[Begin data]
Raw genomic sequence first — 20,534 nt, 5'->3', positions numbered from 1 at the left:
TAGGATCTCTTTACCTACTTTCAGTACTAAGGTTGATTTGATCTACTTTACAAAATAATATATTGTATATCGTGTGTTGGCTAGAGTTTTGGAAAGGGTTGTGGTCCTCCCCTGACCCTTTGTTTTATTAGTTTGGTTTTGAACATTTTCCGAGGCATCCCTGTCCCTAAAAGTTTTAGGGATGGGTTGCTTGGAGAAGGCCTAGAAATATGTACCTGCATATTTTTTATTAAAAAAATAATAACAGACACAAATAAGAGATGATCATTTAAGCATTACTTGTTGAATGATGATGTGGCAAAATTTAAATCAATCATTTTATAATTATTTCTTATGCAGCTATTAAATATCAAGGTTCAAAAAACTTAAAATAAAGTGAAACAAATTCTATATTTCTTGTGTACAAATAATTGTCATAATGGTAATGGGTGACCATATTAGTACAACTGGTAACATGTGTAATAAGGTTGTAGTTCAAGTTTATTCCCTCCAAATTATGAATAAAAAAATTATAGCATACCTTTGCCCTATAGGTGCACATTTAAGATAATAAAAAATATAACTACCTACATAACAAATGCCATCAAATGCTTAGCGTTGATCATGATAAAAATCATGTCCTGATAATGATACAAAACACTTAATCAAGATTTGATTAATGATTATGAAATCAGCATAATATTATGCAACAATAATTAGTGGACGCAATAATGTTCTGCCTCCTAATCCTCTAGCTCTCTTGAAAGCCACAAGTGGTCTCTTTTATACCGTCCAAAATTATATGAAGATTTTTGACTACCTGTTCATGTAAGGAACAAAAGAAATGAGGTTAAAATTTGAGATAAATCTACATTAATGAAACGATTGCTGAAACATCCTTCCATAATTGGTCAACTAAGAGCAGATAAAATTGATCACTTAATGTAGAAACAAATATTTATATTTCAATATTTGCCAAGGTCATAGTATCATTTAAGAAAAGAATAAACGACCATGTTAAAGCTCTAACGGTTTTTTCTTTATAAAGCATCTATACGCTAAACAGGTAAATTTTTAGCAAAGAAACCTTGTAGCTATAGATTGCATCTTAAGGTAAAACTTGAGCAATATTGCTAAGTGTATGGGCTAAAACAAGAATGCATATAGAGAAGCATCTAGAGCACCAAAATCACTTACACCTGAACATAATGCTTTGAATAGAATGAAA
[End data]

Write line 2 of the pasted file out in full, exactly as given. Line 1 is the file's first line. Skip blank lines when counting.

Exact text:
TAGGATCTCTTTACCTACTTTCAGTACTAAGGTTGATTTGATCTACTTTACAAAATAATATATTGTATATCGTGTGTTGGCTAGAGTTTTGGAAAGGGTTGTGGTCCTCCCCTGACCCTTTGTTTTATTAGTTTGGTTTTGAACATTTTCCGAGGCATCCCTGTCCCTAAAAGTTTTAGGGATGGGTTGCTTGGAGAAGGCCTAGAAATATGTACCTGCATATTTTTTATTAAAAAAATAATAACAGACACAAATAAGAGATGATCATTTAAGCATTACTTGTTGAATGATGATGTGGCAAAATTTAAATCAATCATTTTATAATTATTTCTTATGCAGCTATTAAATATCAAGGTTCAAAAAACTTAAAATAAAGTGAAACAAATTCTATATTTCTTGTGTACAAATAATTGTCATAATGGTAATGGGTGACCATATTAGTACAACTGGTAACATGTGTAATAAGGTTGTAGTTCAAGTTTATTCCCTCCAAATTATGAATAAAAAAATTATAGCATACCTTTGCCCTATAGGTGCACATTTAAGATAATAAAAAATATAACTACCTACATAACAAATGCCATCAAATGCTTAGCGTTGATCATGATAAAAATCATGTCCTGATAATGATACAAAACACTTAATCAAGATTTGATTAATGATTATGAAATCAGCATAATATTATGCAACAATAATTAGTGGACGCAATAATGTTCTGCCTCCTAATCCTCTAGCTCTCTTGAAAGCCACAAGTGGTCTCTTTTATACCGTCCAAAATTATATGAAGATTTTTGACTACCTGTTCATGTAAGGAACAAAAGAAATGAGGTTAAAATTTGAGATAAATCTACATTAATGAAACGATTGCTGAAACATCCTTCCATAATTGGTCAACTAAGAGCAGATAAAATTGATCACTTAATGTAGAAACAAATATTTATATTTCAATATTTGCCAAGGTCATAGTATCATTTAAGAAAAGAATAAACGACCATGTTAAAGCTCTAACGGTTTTTTCTTTATAAAGCATCTATACGCTAAACAGGTAAATTTTTAGCAAAGAAACCTTGTAGCTATAGATTGCATCTTAAGGTAAAACTTGAGCAATATTGCTAAGTGTATGGGCTAAAACAAGAATGCATATAGAGAAGCATCTAGAGCACCAAAATCACTTACACCTGAACATAATGCTTTGAATAGAATGAAA